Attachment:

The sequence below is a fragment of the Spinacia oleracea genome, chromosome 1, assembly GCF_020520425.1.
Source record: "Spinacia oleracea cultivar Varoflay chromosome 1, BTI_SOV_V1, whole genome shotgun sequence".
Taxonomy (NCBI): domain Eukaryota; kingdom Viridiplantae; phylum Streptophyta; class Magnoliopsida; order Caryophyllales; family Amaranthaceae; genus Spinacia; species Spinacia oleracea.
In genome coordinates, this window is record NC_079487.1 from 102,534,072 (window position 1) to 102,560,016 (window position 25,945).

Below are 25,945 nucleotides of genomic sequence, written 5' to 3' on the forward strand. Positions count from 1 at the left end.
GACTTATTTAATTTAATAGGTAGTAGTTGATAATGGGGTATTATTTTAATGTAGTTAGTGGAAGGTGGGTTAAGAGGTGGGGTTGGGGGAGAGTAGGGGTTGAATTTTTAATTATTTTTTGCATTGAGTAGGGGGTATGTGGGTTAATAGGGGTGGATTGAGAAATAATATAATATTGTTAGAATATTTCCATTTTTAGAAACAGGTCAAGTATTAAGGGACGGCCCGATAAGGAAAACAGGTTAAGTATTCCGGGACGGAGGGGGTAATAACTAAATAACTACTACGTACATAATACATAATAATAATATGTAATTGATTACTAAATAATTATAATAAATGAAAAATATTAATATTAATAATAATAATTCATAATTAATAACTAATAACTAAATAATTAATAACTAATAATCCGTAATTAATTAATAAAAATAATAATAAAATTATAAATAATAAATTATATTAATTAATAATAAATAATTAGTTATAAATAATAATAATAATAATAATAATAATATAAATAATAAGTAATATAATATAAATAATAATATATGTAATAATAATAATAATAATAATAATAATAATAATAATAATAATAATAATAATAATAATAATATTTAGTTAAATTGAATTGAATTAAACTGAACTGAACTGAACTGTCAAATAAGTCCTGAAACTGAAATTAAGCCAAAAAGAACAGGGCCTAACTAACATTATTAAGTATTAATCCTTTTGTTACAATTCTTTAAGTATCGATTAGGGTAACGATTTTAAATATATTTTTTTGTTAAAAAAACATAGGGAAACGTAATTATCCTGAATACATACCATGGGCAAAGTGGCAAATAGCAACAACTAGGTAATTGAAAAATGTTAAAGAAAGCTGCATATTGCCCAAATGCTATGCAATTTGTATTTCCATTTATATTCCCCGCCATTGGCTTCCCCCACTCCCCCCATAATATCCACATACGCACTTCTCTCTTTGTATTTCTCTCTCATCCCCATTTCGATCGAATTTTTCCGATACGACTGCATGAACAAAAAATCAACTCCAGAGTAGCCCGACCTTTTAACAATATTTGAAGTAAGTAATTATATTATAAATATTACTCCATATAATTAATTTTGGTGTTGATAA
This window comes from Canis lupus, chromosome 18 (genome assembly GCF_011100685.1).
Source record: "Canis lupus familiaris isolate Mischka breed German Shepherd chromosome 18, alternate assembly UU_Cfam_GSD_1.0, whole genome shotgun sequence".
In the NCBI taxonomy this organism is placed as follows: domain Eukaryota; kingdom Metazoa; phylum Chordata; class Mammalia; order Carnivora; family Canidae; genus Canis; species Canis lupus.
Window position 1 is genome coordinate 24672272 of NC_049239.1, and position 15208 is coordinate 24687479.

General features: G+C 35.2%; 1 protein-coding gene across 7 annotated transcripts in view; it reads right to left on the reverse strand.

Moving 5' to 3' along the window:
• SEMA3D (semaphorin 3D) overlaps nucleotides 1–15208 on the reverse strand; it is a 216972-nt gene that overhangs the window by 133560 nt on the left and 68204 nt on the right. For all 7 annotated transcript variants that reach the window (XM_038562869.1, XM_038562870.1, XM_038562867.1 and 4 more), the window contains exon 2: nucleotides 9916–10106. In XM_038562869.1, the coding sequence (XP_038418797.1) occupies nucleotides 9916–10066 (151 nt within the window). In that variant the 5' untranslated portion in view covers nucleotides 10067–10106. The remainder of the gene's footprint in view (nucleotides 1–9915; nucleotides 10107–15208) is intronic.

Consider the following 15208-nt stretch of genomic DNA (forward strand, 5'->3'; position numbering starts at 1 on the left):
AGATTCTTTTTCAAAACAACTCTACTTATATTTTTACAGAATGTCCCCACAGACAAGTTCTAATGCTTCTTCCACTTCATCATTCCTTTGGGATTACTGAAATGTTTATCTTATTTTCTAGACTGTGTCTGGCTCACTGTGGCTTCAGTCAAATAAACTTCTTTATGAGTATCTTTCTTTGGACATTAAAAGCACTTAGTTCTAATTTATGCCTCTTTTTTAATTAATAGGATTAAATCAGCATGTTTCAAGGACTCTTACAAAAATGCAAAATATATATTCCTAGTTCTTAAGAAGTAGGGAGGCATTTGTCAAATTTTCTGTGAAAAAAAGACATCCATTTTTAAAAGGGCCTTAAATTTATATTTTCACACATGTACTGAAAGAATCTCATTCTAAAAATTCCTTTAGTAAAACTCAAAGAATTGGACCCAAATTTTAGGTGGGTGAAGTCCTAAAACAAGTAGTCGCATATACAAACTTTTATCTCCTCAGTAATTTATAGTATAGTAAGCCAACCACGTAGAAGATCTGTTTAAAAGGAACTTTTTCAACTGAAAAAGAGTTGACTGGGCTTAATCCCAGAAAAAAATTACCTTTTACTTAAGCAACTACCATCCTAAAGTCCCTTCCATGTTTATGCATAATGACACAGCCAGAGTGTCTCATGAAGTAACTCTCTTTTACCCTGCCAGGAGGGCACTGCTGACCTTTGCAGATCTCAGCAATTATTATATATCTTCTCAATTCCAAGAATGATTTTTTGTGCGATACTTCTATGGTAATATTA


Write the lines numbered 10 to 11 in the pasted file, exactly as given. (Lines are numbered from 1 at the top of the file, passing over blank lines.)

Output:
Window position 1 is genome coordinate 24672272 of NC_049239.1, and position 15208 is coordinate 24687479.

General features: G+C 35.2%; 1 protein-coding gene across 7 annotated transcripts in view; it reads right to left on the reverse strand.